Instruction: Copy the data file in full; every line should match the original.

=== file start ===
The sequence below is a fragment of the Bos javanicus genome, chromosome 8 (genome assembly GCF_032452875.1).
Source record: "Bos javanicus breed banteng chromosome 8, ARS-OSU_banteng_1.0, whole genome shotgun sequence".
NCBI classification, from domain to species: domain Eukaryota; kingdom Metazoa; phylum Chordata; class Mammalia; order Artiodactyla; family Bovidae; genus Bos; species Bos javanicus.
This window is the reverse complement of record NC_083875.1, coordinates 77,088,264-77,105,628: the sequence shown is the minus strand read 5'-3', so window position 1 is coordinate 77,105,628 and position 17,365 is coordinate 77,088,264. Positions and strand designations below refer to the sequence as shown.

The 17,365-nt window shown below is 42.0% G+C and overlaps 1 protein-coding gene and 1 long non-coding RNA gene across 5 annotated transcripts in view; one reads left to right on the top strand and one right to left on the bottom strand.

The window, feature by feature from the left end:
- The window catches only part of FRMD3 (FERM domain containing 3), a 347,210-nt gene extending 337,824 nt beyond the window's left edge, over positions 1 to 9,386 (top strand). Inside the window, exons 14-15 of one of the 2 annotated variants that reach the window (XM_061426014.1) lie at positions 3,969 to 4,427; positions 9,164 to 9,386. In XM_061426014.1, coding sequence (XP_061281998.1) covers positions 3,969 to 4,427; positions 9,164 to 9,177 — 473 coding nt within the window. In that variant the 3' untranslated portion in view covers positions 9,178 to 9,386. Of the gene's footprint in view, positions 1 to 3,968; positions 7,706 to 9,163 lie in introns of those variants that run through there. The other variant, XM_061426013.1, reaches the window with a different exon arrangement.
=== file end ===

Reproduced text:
The sequence below is a fragment of the Bos javanicus genome, chromosome 8 (genome assembly GCF_032452875.1).
Source record: "Bos javanicus breed banteng chromosome 8, ARS-OSU_banteng_1.0, whole genome shotgun sequence".
NCBI classification, from domain to species: domain Eukaryota; kingdom Metazoa; phylum Chordata; class Mammalia; order Artiodactyla; family Bovidae; genus Bos; species Bos javanicus.
This window is the reverse complement of record NC_083875.1, coordinates 77,088,264-77,105,628: the sequence shown is the minus strand read 5'-3', so window position 1 is coordinate 77,105,628 and position 17,365 is coordinate 77,088,264. Positions and strand designations below refer to the sequence as shown.

The 17,365-nt window shown below is 42.0% G+C and overlaps 1 protein-coding gene and 1 long non-coding RNA gene across 5 annotated transcripts in view; one reads left to right on the top strand and one right to left on the bottom strand.

The window, feature by feature from the left end:
- The window catches only part of FRMD3 (FERM domain containing 3), a 347,210-nt gene extending 337,824 nt beyond the window's left edge, over positions 1 to 9,386 (top strand). Inside the window, exons 14-15 of one of the 2 annotated variants that reach the window (XM_061426014.1) lie at positions 3,969 to 4,427; positions 9,164 to 9,386. In XM_061426014.1, coding sequence (XP_061281998.1) covers positions 3,969 to 4,427; positions 9,164 to 9,177 — 473 coding nt within the window. In that variant the 3' untranslated portion in view covers positions 9,178 to 9,386. Of the gene's footprint in view, positions 1 to 3,968; positions 7,706 to 9,163 lie in introns of those variants that run through there. The other variant, XM_061426013.1, reaches the window with a different exon arrangement.